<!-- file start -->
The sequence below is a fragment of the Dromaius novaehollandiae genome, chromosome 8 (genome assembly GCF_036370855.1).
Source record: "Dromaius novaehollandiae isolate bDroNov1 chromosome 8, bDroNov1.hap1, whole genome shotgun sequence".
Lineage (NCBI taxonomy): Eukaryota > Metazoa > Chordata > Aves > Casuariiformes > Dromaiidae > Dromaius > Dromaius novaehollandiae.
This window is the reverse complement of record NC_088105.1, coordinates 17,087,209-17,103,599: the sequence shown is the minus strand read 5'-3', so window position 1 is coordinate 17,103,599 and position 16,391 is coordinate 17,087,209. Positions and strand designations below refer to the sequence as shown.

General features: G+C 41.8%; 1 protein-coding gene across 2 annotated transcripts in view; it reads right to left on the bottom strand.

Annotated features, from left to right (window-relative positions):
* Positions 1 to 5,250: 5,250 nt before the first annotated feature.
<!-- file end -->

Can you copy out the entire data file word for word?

The sequence below is a fragment of the Dromaius novaehollandiae genome, chromosome 8 (genome assembly GCF_036370855.1).
Source record: "Dromaius novaehollandiae isolate bDroNov1 chromosome 8, bDroNov1.hap1, whole genome shotgun sequence".
Lineage (NCBI taxonomy): Eukaryota > Metazoa > Chordata > Aves > Casuariiformes > Dromaiidae > Dromaius > Dromaius novaehollandiae.
This window is the reverse complement of record NC_088105.1, coordinates 17,087,209-17,103,599: the sequence shown is the minus strand read 5'-3', so window position 1 is coordinate 17,103,599 and position 16,391 is coordinate 17,087,209. Positions and strand designations below refer to the sequence as shown.

General features: G+C 41.8%; 1 protein-coding gene across 2 annotated transcripts in view; it reads right to left on the bottom strand.

Annotated features, from left to right (window-relative positions):
* Positions 1 to 5,250: 5,250 nt before the first annotated feature.